Diving Beetles & Swimming Pools

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Out of more than 800,000 species of insects in the world, half are beetles.

Those little beetles diving in your pool must breathe, so they store air in their abdomens. They can swim for extended periods due to the small amount of air they need while under water. Like many bugs, diving beetles are attracted to light, so you may see them more often at night than during the day. Chances are that one or two beetles will likely fly away before becoming a nuisance, but if not, read on to understand why they are choosing your pool instead of a natural habitat.



Predaceous diving beetles are the most likely beetle to invade pools.

Larvae are long and thin, with six legs and antennae. Adult diving beetles range from 1/4 inch to almost 2 inches long. They appear almost flat and have wings and thin, prominent antennae. Their shiny black, brown and greenish bodies are oval-shaped and smooth. The brownish/black predaceous diving beetle is the most common, and has yellow around the front of the head, wings and sides of the thorax. Diving beetles use their long hind legs like oars to swim.


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Habitat and Prey

Diving beetles prefer natural ponds over swiming pools.

Predaceous diving beetles live in ponds. Like their parents, the larvae eat aquatic insects that are also found in water. Tadpoles, frogs, fish, insects, and snails are common prey. The larvae crawl to the soil on the shore to pupate. Both larvae and adults hibernate in mud in and around ponds.



Lifespan begins at larva, then pupa, and finally, adult beetle.

The diving beetle's lifespan is approximately three years. They insert eggs in the stems of underwater plants, and the larvae pupate become adult beetles within one month.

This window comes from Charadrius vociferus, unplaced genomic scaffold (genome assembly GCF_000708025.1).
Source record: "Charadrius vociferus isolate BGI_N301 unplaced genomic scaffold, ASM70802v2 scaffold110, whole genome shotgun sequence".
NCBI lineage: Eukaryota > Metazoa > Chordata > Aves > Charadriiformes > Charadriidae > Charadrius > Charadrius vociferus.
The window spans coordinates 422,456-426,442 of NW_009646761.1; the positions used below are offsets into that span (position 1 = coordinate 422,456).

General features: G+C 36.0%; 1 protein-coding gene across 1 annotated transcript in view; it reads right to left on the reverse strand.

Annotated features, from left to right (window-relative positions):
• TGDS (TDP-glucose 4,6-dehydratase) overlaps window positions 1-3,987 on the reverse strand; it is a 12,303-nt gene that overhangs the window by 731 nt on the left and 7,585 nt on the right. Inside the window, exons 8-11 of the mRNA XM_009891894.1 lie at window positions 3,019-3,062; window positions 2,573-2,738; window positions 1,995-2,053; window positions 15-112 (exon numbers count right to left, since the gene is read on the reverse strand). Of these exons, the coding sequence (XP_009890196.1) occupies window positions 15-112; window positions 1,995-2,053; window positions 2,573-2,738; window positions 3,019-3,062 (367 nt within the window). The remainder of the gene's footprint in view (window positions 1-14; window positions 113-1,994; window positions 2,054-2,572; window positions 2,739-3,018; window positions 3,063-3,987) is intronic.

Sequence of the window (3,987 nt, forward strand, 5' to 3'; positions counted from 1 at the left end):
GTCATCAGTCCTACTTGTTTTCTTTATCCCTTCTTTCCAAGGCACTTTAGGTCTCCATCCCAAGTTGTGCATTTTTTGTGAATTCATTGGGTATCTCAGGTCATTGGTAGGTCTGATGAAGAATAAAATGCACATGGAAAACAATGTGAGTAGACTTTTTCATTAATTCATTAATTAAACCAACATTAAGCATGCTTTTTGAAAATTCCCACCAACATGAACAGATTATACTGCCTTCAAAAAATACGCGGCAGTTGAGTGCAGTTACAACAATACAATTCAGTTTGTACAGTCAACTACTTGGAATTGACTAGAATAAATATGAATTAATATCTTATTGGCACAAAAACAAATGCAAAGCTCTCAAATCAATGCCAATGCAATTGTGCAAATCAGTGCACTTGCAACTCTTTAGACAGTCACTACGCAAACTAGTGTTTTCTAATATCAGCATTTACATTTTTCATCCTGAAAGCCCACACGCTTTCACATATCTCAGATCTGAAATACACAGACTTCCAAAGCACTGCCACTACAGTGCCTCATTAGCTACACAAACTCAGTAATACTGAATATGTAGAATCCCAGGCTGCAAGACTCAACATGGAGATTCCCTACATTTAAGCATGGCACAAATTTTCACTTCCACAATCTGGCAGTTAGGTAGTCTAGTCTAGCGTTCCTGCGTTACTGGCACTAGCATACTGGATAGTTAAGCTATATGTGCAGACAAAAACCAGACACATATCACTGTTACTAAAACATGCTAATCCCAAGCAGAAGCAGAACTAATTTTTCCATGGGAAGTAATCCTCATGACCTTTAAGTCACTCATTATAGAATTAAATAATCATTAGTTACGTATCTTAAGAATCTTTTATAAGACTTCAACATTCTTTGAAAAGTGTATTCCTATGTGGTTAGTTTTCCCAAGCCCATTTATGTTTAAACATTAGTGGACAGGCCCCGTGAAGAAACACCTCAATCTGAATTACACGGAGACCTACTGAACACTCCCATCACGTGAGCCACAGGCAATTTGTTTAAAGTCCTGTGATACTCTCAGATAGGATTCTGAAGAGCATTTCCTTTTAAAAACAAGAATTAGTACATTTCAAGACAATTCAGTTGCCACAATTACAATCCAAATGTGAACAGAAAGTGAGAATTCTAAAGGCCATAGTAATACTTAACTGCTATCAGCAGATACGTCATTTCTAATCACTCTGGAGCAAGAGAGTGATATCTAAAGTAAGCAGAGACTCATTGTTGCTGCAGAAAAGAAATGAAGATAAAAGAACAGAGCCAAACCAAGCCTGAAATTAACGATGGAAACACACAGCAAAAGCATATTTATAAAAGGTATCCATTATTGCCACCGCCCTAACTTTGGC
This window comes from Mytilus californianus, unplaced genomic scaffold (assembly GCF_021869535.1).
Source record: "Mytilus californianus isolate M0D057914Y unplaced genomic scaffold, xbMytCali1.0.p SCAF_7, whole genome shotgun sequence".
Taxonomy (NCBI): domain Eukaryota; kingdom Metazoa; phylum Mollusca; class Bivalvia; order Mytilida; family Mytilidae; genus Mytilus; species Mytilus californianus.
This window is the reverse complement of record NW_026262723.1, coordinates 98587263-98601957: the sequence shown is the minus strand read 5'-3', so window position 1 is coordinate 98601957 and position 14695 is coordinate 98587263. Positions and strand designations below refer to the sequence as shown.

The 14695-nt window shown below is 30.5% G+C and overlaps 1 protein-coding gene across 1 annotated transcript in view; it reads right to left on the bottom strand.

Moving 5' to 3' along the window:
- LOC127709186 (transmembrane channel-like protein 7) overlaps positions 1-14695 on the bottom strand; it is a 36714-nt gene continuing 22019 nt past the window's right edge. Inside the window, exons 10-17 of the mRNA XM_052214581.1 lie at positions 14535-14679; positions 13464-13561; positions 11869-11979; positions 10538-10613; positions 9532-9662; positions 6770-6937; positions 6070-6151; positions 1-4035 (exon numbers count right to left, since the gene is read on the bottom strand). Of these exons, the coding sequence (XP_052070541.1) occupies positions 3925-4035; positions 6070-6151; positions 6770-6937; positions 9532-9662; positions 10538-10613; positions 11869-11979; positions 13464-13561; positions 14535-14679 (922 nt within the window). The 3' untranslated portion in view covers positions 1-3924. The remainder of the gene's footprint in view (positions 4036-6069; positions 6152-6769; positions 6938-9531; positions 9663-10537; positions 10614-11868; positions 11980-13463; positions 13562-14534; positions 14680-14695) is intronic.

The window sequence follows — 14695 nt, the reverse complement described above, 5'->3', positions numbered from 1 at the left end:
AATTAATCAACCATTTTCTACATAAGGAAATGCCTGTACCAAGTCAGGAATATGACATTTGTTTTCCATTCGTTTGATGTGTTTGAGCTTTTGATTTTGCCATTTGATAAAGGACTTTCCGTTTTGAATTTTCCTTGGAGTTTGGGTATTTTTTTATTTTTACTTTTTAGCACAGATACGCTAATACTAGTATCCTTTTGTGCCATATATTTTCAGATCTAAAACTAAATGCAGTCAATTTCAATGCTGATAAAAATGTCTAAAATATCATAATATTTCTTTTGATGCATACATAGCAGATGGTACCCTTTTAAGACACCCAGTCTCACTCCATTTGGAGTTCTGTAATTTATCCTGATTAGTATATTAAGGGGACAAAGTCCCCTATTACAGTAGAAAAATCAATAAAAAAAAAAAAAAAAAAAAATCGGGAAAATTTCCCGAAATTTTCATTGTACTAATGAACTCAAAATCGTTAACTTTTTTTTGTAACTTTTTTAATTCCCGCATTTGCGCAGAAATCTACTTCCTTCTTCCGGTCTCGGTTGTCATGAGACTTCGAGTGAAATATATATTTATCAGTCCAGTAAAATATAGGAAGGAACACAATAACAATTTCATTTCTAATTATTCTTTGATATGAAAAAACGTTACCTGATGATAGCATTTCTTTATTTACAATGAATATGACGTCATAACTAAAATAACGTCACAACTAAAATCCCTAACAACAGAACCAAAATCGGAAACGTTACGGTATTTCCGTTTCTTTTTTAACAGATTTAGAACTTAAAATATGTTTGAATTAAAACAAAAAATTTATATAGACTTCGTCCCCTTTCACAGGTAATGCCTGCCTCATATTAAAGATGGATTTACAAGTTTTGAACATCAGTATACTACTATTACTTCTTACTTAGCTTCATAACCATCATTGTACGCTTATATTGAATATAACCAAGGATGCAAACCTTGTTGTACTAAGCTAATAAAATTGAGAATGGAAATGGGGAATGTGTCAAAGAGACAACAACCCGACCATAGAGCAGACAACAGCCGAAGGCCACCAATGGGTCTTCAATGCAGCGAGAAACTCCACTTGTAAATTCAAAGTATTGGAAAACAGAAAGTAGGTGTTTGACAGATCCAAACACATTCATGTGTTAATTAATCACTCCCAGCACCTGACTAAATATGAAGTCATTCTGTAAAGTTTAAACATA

Why They Jump into Your Pool

Diving beetles usually will not bother you.

Because they are strong fliers, predaceous diving beetles often migrate to backyard swimming pools. If your pool is murky or susceptible to falling leaves and debris, other insects will be attracted to it, therefore creating a feast for hungry diving beetles.



Prevention and Control

Read instructions and warnings on any insecticide used near your pool.

The most effective way to prevent your pool from being invaded by diving beetles is to properly filter the water and keep it clean and treated with chlorine or other chemicals. Do not use insecticides in your swimming pool, as although they will kill the beetles, they also will potentially harm the people who use the pool. Sweep debris and leaves away from poolside and scoop any obvious beetles or bugs out of the water with a net. Fill a bucket with water mixed with a bit of oil. Once the beetles have been removed from the pool, drop them in the bucket. The oil in the water will cause them to drown. If you notice unwanted insects around pool vegetation, consider spraying plants with an insecticide hours before using the pool.


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